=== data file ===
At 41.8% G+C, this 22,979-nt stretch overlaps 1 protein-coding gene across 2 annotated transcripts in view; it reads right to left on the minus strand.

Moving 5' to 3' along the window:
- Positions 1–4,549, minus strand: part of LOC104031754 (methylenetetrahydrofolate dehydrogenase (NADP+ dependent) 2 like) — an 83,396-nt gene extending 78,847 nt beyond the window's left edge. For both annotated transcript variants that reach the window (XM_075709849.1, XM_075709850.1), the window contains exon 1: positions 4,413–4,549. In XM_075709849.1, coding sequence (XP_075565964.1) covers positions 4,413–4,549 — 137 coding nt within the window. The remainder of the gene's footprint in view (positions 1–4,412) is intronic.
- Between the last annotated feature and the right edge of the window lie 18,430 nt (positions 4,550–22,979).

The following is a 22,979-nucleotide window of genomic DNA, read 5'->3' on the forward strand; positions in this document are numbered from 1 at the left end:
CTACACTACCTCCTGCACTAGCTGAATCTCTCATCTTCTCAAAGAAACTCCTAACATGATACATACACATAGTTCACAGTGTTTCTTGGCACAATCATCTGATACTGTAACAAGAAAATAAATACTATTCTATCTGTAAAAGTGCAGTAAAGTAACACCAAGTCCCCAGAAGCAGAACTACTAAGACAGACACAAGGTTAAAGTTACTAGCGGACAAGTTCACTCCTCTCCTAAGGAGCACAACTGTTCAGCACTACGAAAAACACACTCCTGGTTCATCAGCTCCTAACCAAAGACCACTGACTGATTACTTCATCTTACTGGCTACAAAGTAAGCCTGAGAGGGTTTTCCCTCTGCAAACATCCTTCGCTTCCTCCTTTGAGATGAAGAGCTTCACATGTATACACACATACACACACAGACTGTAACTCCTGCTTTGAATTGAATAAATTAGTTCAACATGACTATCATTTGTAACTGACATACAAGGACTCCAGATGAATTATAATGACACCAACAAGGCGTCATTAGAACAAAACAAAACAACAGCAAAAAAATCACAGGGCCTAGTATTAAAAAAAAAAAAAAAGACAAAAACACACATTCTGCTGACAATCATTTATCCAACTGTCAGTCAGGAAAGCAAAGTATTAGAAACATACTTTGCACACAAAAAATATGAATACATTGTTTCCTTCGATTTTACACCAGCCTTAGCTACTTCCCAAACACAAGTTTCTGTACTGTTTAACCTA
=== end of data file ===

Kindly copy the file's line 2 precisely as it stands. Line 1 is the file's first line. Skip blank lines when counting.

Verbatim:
Moving 5' to 3' along the window: